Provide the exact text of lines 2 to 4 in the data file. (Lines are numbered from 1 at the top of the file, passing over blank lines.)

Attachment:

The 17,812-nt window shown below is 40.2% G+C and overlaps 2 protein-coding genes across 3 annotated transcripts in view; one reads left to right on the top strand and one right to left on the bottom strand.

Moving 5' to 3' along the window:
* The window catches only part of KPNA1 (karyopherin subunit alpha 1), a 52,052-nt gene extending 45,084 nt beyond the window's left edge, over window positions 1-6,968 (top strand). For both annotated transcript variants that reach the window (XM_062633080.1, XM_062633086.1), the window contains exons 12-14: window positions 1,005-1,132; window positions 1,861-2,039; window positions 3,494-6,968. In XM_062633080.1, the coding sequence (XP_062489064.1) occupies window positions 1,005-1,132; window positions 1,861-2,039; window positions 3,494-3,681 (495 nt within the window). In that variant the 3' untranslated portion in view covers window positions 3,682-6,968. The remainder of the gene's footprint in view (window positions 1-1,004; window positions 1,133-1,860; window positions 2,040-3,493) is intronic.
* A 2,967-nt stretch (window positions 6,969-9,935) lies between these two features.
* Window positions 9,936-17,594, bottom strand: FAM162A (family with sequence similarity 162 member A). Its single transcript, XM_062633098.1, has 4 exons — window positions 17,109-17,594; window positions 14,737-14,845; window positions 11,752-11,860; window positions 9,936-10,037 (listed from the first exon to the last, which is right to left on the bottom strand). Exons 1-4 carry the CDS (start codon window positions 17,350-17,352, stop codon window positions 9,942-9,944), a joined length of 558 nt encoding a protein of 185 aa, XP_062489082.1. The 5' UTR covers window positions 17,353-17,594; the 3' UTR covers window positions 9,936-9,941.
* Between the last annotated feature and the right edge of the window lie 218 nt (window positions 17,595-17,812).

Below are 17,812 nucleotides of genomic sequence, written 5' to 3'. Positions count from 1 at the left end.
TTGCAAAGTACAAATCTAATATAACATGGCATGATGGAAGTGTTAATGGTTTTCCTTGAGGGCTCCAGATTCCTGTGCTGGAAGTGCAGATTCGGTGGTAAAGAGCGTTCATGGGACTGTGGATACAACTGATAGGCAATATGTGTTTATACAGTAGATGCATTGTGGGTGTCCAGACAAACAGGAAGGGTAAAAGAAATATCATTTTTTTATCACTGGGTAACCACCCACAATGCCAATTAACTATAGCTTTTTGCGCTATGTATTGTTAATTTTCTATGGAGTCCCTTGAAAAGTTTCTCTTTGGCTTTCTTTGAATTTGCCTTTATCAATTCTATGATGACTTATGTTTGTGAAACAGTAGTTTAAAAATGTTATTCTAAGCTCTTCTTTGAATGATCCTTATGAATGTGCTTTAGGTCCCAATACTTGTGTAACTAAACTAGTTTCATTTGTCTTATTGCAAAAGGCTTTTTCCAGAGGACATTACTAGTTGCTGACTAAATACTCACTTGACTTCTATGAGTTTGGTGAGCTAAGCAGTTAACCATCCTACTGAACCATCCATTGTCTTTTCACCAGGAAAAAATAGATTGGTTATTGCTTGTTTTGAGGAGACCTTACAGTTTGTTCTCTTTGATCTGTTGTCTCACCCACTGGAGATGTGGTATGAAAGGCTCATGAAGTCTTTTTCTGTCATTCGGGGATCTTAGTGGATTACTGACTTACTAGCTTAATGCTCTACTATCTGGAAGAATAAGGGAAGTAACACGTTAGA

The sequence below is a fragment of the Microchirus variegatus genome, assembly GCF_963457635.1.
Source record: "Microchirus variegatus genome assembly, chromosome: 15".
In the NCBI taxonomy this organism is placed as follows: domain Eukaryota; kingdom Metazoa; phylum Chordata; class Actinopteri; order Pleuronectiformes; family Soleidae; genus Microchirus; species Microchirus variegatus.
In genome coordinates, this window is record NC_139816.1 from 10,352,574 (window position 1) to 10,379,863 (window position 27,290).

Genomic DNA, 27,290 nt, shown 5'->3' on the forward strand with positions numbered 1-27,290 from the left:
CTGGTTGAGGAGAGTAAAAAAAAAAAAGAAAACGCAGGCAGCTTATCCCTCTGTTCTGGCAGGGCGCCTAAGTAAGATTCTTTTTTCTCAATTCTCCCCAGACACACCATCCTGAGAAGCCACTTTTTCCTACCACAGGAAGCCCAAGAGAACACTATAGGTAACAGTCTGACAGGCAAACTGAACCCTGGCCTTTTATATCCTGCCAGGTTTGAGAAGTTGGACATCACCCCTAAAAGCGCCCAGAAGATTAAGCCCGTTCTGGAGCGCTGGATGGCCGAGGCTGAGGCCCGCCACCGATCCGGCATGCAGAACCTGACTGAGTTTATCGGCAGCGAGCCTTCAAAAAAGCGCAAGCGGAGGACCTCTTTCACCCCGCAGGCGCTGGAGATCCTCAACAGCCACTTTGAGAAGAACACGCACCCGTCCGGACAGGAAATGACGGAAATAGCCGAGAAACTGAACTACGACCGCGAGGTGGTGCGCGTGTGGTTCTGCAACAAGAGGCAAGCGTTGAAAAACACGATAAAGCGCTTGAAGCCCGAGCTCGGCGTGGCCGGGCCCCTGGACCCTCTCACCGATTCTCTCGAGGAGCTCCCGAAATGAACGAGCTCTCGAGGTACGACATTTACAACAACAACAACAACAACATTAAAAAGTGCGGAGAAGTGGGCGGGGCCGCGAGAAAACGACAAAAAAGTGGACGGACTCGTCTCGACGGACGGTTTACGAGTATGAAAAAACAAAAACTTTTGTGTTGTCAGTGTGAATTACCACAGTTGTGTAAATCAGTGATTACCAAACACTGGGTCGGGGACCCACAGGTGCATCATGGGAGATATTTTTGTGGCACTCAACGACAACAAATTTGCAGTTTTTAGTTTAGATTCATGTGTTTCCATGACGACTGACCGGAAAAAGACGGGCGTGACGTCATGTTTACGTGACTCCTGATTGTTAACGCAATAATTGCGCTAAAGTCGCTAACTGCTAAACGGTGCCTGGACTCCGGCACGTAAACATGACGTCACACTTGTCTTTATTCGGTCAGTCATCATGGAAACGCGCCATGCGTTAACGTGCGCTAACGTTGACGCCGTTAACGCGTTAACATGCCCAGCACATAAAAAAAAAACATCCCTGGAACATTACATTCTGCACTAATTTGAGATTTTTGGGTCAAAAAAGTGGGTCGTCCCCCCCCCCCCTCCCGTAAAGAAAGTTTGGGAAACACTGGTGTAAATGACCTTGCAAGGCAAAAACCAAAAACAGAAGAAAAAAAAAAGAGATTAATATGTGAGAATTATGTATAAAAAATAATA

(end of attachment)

Moving 5' to 3' along the window:
* The window catches only part of KPNA1 (karyopherin subunit alpha 1), a 52,052-nt gene extending 45,084 nt beyond the window's left edge, over window positions 1-6,968 (top strand). For both annotated transcript variants that reach the window (XM_062633080.1, XM_062633086.1), the window contains exons 12-14: window positions 1,005-1,132; window positions 1,861-2,039; window positions 3,494-6,968. In XM_062633080.1, the coding sequence (XP_062489064.1) occupies window positions 1,005-1,132; window positions 1,861-2,039; window positions 3,494-3,681 (495 nt within the window). In that variant the 3' untranslated portion in view covers window positions 3,682-6,968. The remainder of the gene's footprint in view (window positions 1-1,004; window positions 1,133-1,860; window positions 2,040-3,493) is intronic.
* A 2,967-nt stretch (window positions 6,969-9,935) lies between these two features.